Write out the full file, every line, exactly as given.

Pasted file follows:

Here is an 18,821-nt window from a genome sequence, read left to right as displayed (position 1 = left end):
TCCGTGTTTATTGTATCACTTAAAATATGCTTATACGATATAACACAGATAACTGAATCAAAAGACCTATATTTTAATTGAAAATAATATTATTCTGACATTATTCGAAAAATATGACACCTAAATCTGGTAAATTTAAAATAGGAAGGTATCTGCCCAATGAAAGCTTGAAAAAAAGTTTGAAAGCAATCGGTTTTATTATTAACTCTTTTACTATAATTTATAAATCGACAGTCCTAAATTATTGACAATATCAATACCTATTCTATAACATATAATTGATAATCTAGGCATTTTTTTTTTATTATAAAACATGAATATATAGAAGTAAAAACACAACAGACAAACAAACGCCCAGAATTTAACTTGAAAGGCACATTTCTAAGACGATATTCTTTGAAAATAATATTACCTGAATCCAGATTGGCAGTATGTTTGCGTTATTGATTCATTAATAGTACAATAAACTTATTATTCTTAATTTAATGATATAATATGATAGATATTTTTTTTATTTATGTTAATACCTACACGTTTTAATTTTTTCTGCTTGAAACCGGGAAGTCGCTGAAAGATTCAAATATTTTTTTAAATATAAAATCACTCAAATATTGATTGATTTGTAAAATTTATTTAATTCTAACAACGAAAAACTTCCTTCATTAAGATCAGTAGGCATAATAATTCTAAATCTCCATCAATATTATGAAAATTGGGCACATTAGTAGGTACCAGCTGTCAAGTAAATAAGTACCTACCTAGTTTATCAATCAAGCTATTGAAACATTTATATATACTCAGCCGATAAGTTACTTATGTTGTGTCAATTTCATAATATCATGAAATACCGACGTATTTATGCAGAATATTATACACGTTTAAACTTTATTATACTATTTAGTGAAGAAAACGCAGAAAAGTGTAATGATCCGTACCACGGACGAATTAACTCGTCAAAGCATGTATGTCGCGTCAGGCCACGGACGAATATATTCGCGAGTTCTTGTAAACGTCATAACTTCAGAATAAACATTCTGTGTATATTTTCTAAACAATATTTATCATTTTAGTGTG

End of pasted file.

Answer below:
Here is an 18,821-nt window from a genome sequence, read left to right as displayed (position 1 = left end):
TCCGTGTTTATTGTATCACTTAAAATATGCTTATACGATATAACACAGATAACTGAATCAAAAGACCTATATTTTAATTGAAAATAATATTATTCTGACATTATTCGAAAAATATGACACCTAAATCTGGTAAATTTAAAATAGGAAGGTATCTGCCCAATGAAAGCTTGAAAAAAAGTTTGAAAGCAATCGGTTTTATTATTAACTCTTTTACTATAATTTATAAATCGACAGTCCTAAATTATTGACAATATCAATACCTATTCTATAACATATAATTGATAATCTAGGCATTTTTTTTTTATTATAAAACATGAATATATAGAAGTAAAAACACAACAGACAAACAAACGCCCAGAATTTAACTTGAAAGGCACATTTCTAAGACGATATTCTTTGAAAATAATATTACCTGAATCCAGATTGGCAGTATGTTTGCGTTATTGATTCATTAATAGTACAATAAACTTATTATTCTTAATTTAATGATATAATATGATAGATATTTTTTTTATTTATGTTAATACCTACACGTTTTAATTTTTTCTGCTTGAAACCGGGAAGTCGCTGAAAGATTCAAATATTTTTTTAAATATAAAATCACTCAAATATTGATTGATTTGTAAAATTTATTTAATTCTAACAACGAAAAACTTCCTTCATTAAGATCAGTAGGCATAATAATTCTAAATCTCCATCAATATTATGAAAATTGGGCACATTAGTAGGTACCAGCTGTCAAGTAAATAAGTACCTACCTAGTTTATCAATCAAGCTATTGAAACATTTATATATACTCAGCCGATAAGTTACTTATGTTGTGTCAATTTCATAATATCATGAAATACCGACGTATTTATGCAGAATATTATACACGTTTAAACTTTATTATACTATTTAGTGAAGAAAACGCAGAAAAGTGTAATGATCCGTACCACGGACGAATTAACTCGTCAAAGCATGTATGTCGCGTCAGGCCACGGACGAATATATTCGCGAGTTCTTGTAAACGTCATAACTTCAGAATAAACATTCTGTGTATATTTTCTAAACAATATTTATCATTTTAGTGTG